Premier Jason Kenney reiterated on Thursday that he believes travelling by air during the COVID-19 pandemic is safer than going to a grocery store, but clarified he does not encourage Albertans to travel during the health crisis.
“I’m not telling people to travel,” the premier said while speaking to reporters for the first time after firing or demoting government officials who travelled abroad over the Christmas holidays.
“The position of our government has been to facilitate safe travel because travel is happening and it’s best that when it happens, it be safe.”
Kenney’s remarks at Thursday’s news conference in Edmonton come a day after he spoke to Albertans in a Facebook Live and said he believes the government needs to support safe travel during the pandemic and talked about studies pointing to how little risk is involved.
Watch below: After five days of not speaking publicly, Premier Jason Kenney addressed Albertans in an impromptu Facebook Live on Jan. 6 in which he expressed support for safe travel during the COVID-19 pandemic. Bindu Suri has details.
Since his government came under fire over several politicians ignoring an advisory to avoid non-essential travel, Kenney has spoken about how important it is for people to continue to travel during the pandemic so that airlines like Calgary-based WestJet don’t cease operations and to support the province’s tourism sector.
Kenney pointed out Thursday that at the beginning of the pandemic he criticized the federal government for not preventing international travellers from COVID-19 hot spots from entering the country. He said he later argued Alberta should emulate strategies employed by countries like Iceland and Austria to facilitate safe travel.
Kenney said he advised the federal government to require a recently obtained negative COVID-19 test from travellers before they enter Canada.
“I’m glad it is being instituted today,” he said. “Of course our government worked with the federal government of Canada to adopt the travel pilot program — which we did…. Based in part with the involvement and approval from the chief medical officer of both Alberta and of Canada… In fact we were just having a good conversation with the premiers and the prime minister about the success of that program.
“What I oppose (is) we’ve had people from the very beginning who want to shut absolutely everything down, regardless of the broader costs to people’s livelihoods, their mental and emotional health, their ability to care for their families and the long-term economic consequences — and there are some people who wanted to shut travel down. I think they’ve been mistaken.
“And indeed, recent studies conducted by Harvard University and the U.S. Department of Defence, both have indicated that air travel is typically a lower vector of transmission for COVID-19 with all the multiple layers of protection than in fact regular daily activities like shopping at a grocery store.”
Kenney want on to list all the safety precautions Alberta and Canada are requiring for air travel and described them as “a very strong set of layered protections to ensure safe travel.” He said he believes we live in a world where “travel must and will continue.”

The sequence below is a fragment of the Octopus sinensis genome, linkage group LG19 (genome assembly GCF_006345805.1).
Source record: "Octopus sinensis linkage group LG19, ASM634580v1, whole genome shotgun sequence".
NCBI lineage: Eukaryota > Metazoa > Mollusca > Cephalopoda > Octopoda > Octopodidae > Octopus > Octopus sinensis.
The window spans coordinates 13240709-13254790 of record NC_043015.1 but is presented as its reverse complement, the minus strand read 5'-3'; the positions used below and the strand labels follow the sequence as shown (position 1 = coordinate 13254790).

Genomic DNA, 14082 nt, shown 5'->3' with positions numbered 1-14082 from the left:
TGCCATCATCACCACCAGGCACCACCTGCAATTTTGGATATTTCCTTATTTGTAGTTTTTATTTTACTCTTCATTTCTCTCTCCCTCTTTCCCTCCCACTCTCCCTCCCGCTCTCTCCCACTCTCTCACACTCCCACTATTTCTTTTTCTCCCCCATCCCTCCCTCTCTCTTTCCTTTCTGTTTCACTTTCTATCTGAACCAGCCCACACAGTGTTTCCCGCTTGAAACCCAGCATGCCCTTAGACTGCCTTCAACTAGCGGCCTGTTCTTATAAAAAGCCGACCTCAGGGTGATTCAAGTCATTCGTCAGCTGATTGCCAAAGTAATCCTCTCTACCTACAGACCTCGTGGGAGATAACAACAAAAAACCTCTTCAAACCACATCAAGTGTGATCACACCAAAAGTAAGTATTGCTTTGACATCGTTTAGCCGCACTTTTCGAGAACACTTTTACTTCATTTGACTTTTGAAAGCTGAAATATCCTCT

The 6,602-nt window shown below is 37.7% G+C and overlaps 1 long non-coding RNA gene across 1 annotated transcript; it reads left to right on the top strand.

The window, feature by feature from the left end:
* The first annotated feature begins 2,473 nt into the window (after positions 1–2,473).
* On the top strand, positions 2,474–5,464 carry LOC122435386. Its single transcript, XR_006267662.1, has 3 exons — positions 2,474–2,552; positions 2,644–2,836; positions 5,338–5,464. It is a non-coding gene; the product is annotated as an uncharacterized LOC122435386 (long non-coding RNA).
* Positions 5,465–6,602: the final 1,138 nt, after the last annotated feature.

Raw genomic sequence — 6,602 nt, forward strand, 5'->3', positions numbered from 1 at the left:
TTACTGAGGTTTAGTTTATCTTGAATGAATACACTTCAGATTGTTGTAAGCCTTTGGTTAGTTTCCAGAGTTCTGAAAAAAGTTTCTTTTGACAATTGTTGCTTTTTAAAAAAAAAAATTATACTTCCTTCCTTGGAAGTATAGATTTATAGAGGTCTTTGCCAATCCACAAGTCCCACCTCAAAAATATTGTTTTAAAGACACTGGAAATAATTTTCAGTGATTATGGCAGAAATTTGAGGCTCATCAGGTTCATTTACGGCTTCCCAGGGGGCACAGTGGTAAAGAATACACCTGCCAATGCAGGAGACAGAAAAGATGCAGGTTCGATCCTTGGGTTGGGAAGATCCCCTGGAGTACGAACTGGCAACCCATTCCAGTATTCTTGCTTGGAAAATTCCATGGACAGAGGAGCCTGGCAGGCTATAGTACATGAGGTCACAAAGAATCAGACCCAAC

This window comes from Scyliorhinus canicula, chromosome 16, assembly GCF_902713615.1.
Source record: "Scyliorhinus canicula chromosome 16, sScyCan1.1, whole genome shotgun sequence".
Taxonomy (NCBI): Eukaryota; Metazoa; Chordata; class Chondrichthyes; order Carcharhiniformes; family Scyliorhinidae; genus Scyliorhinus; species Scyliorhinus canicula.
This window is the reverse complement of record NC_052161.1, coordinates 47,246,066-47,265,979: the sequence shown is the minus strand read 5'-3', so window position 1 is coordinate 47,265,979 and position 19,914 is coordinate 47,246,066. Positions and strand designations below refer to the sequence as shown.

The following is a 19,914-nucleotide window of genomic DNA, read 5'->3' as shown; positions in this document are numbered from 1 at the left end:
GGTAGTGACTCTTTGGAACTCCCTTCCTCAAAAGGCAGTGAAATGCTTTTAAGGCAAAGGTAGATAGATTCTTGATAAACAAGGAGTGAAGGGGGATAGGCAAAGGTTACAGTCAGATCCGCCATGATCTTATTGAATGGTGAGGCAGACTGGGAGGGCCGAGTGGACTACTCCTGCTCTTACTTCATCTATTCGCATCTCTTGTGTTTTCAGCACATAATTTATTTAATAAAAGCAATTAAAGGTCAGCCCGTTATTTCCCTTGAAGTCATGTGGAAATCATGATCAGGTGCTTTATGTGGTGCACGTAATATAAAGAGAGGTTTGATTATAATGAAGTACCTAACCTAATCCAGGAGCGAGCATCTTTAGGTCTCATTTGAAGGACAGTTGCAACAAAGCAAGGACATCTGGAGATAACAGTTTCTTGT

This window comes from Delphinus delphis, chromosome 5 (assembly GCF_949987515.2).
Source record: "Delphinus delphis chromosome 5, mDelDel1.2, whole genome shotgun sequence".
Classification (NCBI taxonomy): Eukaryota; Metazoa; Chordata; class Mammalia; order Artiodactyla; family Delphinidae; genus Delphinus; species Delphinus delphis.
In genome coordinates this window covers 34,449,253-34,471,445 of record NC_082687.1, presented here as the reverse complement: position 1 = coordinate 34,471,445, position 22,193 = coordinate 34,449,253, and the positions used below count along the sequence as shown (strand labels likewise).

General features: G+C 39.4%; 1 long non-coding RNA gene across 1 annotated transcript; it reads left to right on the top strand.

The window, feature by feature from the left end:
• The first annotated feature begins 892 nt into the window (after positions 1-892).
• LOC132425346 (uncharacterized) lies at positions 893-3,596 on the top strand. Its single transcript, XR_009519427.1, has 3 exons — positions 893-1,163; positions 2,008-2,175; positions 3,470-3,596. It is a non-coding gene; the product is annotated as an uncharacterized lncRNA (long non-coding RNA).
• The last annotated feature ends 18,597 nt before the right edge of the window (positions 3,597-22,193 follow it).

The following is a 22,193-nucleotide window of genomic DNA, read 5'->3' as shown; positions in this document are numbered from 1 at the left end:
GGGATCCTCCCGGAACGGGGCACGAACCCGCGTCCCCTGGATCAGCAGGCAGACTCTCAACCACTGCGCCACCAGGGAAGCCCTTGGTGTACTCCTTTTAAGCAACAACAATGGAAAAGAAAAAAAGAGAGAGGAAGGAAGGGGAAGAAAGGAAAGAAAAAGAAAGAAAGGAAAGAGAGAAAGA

The Alberta government’s website clearly states people should “avoid non-essential travel outside Canada until further notice.” For travel within Alberta, the government website offers a list of safety precautions a person can take “if you must travel.”
Alberta’s chief medical officer of health Dr. Deena Hinshaw said Thursday that “the advice that my team and I have provided is to avoid non-essential travel.”
However, she advised that if people ignore that advice, they can take extra precautions by looking at the Public Health Agency of Canada’s advice on how to travel more safely and to ensure they understand the pandemic-related rules and requirements of the jurisdiction they plan to vacation in.
Dr. Lynora Saxinger, an infectious disease specialist at the University of Alberta, said she believes people are “looking for cohesive messaging and if it seems contradictory, it can really undermine a lot of the messaging.”
“My preference would usually be we should all try to take the same line on things (like whether to promote air travel),” she said. “If we are travelling from a place right now, we still have very high active case rates and even people taking precautions are getting infected.
“Even if people taking precautions have been particular about their precautions on their way to travel, they still could be exporting disease to the place they are going and I actually really think that’s a terrible thing.”
Dr. Colin Furness, an infection control epidemiologist, said “it’s not all about being on the airplane.”
He raised concerns about potential exposure to the novel coronavirus on the way to and from airports and during activities people engage in while on vacation. Furness also said visiting different areas raises the potential for people to be exposed to new variants of COVID-19.
“Every time an airplane lands, more COVID is likely coming into the province,” Furness said. “No province needs that right now, it’s just not necessary, not acceptable.”View link »